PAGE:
An old Dan Zanger interview

Discussion in 'Professional Trading' started by Port1385, Dec 28, 2008.

  1. There are a couple of key parts to the article. In 2000, he was at 42 million and he was going to call it quits and put all of it bonds;) Then he thought about different things and decided to continue on. He then lost 70%.

    At some point, everyone has to call it quits especially when you know the trend has been broken. He knew the trend was broken yet he continued on.
  2. Yes, but I suppose the first part of his strategy was good since he could make 42 millions trading it.
  3. BCE


    I chuckled when I saw the title of this thread. :) Brings back memories. I was wondering what he's up to these days. I see he still has his website. Thanks for sharing those links guys. :)

    Some people manage to get out at the top and take their profits. Two come to mind. One is Mark Cuban, who sold to Yahoo at the peak of the Dot-com bubble for $5.9 Billion:

    "In 1995, Cuban and fellow Indiana University alumnus Todd Wagner started Audionet, combining their mutual interest in college basketball and webcasting. With a single server and an ISDN line, Audionet became in 1998. By 1999, had grown to 330 employees and $13.5 million in revenue for the second quarter. In 1999, during the Dot-com boom, was acquired by Yahoo! for $5.9 billion."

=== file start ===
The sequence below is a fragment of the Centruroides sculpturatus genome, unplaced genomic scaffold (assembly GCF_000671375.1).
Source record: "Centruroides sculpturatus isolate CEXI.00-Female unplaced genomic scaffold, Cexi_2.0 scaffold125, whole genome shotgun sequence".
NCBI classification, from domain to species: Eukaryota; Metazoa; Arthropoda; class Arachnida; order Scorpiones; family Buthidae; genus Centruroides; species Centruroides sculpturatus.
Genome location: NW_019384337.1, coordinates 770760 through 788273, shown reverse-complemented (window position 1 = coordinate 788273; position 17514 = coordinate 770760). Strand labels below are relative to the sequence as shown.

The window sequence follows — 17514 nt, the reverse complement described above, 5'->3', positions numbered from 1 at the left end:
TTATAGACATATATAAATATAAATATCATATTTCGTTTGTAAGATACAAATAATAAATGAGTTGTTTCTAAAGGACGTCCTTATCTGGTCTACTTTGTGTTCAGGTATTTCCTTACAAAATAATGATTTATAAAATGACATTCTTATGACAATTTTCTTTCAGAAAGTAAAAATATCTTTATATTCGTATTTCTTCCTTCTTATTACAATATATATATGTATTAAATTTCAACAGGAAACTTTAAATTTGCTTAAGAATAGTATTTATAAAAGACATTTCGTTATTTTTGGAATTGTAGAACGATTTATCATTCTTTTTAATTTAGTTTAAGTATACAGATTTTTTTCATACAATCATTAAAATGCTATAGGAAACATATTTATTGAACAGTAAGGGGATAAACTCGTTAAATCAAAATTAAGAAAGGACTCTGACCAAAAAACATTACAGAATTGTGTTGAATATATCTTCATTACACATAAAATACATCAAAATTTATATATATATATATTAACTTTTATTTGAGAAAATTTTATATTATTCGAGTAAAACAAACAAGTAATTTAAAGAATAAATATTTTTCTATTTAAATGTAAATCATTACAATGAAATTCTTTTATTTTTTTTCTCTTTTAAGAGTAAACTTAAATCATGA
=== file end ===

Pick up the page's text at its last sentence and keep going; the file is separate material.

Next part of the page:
And the other guy is the Russian guy, Michail Prokhorov, who bought the New Jersey Nets.:

    "In April 2008, Prokhorov sold his most valuable asset - a 25% plus two shares stake in Norilsk Nickel - to United Company RUSAL, another mining conglomerate controlled by fellow billionaire Oleg Deripaska, in exchange for some 14% of Rusal stock, about $5 billion in cash and an obligation to pay over $2 billion more.

    In retrospect, the deal has been singled out as a major success for Prokhorov: only three months later, following a dip in oil prices, a disastrous stock market crash halved the value of most Russian companies, including Norilsk. Prokhorov emerged as one of the very few businessmen to have cashed out in time."
  4. Larson

    Larson Guest

    Isn't that called gambling? In hindsight, only a minority at the time realized the magnitude of the drop that would ensue over the next two years.
  5. Why should Dan Zanger sell? It's his whole life...
    #10     Sep 12, 2010